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Stephen Pflugfelder, Class of 1973, Inducted in 2004

For ophthalmologist Stephen Pflugfelder, the “eyes” definitely have it.  He’s found his medical practice and work as a professor at the Cullen Eye Institute of Baylor College of Medicine to both be fulfilling and rewarding. 

“I always had an affinity for science and I knew that I wanted to pursue a career in a scientific field,” he said.  “Medicine was particularly attractive because of the ability to translate knowledge into patient care.  Ophthalmology appealed to me because it’s a high technology field with excellent outcomes.  It’s an extremely rewarding specialty.”

Steve’s journey from F-M grad to medicine took him to Colgate University for undergrad work, then to SUNY Upstate Medical University.  He completed an ophthalmology residency at Baylor College of Medicine, followed by a corneal fellowship at the Bascom Palmer Eye Institute at the University of Miami School of Medicine. 

In 1985, he joined the faculty of the Bascom Palmer Eye Institute, but headed back to Texas and Baylor College of Medicine in 2000.

Like many Hall of Distinction inductees, Steve credits a teacher at F-M with sparking his career interest.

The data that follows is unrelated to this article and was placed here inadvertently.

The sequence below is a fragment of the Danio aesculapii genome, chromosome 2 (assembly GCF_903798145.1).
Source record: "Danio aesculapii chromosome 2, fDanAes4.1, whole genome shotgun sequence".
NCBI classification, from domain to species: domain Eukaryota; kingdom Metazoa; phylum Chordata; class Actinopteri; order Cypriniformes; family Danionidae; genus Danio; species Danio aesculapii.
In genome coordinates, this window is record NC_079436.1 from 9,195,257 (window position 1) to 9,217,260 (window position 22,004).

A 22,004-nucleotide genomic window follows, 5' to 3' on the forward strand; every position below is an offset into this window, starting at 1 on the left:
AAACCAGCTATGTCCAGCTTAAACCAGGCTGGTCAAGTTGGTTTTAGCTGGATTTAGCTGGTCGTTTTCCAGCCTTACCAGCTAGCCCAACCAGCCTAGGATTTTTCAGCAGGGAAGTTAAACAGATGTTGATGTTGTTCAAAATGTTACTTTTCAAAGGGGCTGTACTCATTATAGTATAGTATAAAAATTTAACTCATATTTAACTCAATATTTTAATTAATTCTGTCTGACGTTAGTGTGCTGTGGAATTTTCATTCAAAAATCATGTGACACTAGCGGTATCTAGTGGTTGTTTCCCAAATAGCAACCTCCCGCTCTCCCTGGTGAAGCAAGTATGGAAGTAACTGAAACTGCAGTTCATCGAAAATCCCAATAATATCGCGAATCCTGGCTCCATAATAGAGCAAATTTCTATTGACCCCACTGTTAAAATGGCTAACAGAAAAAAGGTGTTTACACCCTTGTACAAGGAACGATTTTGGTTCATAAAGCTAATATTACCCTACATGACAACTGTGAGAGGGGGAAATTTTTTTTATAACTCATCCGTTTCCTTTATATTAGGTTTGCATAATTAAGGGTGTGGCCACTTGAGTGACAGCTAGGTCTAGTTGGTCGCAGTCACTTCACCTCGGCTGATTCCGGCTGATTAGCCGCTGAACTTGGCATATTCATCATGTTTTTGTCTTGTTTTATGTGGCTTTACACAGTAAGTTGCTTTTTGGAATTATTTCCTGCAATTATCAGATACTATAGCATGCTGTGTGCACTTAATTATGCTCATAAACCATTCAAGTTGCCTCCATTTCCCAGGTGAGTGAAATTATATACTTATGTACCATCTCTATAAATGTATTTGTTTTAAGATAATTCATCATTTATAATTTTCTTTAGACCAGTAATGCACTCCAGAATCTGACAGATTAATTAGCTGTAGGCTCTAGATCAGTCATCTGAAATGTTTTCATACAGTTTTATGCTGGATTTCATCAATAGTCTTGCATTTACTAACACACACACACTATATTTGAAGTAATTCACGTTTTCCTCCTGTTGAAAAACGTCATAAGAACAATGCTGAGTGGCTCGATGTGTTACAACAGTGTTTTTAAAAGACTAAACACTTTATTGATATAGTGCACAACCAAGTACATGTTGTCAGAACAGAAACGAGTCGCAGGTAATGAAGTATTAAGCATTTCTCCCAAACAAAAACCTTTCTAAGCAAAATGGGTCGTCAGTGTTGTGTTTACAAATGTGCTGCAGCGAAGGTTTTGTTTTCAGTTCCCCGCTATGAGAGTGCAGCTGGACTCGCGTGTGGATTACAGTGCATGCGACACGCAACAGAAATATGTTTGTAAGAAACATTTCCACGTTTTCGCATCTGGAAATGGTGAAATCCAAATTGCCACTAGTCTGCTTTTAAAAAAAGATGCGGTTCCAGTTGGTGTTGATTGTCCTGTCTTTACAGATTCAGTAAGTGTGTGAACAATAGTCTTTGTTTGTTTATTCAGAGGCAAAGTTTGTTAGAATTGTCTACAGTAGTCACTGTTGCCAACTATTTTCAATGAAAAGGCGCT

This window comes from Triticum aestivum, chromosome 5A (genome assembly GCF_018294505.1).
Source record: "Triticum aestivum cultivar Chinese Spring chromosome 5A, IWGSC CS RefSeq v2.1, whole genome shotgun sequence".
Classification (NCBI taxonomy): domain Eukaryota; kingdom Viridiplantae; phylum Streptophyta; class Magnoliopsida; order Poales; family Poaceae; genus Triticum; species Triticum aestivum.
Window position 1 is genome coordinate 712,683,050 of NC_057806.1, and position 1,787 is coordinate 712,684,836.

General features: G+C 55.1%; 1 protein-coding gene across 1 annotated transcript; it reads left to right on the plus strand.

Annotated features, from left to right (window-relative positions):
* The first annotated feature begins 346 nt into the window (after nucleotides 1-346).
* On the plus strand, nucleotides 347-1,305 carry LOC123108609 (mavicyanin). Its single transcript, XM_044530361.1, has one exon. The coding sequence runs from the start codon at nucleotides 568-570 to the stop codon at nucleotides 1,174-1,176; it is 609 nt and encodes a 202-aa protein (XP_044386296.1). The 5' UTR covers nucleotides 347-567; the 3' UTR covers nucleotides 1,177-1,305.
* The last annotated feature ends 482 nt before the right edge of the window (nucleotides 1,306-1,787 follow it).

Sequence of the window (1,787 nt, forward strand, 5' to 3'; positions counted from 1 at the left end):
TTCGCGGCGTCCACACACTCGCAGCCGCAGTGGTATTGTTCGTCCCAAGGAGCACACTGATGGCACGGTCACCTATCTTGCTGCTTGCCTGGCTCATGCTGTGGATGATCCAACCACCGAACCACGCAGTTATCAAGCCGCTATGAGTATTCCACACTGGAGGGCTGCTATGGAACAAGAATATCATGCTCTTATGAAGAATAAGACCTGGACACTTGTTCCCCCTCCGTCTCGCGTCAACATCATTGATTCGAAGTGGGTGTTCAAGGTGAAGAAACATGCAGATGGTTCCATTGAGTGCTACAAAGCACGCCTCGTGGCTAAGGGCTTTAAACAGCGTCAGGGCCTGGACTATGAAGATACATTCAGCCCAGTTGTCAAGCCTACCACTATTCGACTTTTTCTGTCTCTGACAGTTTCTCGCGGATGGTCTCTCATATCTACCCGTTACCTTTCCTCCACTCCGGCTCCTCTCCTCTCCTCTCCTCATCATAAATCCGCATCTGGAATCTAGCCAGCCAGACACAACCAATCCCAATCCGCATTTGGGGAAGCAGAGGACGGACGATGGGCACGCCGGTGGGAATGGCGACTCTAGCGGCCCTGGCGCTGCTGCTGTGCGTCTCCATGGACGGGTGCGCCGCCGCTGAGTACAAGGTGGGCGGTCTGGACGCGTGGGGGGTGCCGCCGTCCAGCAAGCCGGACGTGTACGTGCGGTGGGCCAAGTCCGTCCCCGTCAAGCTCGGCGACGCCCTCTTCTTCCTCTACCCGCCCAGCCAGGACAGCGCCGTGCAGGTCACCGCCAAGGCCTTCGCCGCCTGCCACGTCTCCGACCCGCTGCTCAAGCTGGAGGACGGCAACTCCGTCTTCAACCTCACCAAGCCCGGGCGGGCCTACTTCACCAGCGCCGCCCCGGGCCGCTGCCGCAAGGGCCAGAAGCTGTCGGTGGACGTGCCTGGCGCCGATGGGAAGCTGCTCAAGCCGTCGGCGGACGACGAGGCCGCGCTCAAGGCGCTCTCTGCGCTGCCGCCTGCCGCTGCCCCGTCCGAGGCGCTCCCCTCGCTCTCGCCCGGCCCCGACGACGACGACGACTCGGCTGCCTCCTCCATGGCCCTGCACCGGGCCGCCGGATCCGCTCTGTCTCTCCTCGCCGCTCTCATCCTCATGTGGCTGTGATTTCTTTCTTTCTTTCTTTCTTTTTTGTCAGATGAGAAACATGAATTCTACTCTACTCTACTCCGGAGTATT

“Dr. Jeanette Key taught my Advanced Placement biology course,” he explained.  “She was a very inspiring teacher who really stimulated my interest in science and medicine.”

As a prolific researcher, and practitioner in his field, Steve has published over 110 research articles, book chapters and monographs on diseases and surgery of the cornea.  In addition, he’s been named as one of the “Best Doctors in America” in a survey of physicians.  He also serves on the Corneal Study Section of the National Eye Institute and on the Editorial Board of the journal “Cornea.”

In spite of his move to Texas, Steve says he misses Central New York and will always be a “yankee” at heart.

“Houston is a prosperous community with the world’s largest medical center.  It provides me with unique opportunities for research and patient care. Texans, like New Yorkers, have a lot of pride in their state.  I find them to be friendly, sincere and respectful, very much like people in Central New York.”

Steve has been married to his wife, Maureen, for 23 years.  They have a 12 year old son, Christopher, who shares his dad’s love of music.  An avid runner and skier, Steve is also a “doc who rocks,” playing guitar in a band with a bunch of other doctors in Houston.

What advice would he give students considering a career in medicine?

“Medicine is a highly rewarding profession, despite the problems with our health care system.  It takes a lot of focus, dedication and hard work to become a doctor.  Nevertheless,” he adds, “it’s a very satisfying career.”

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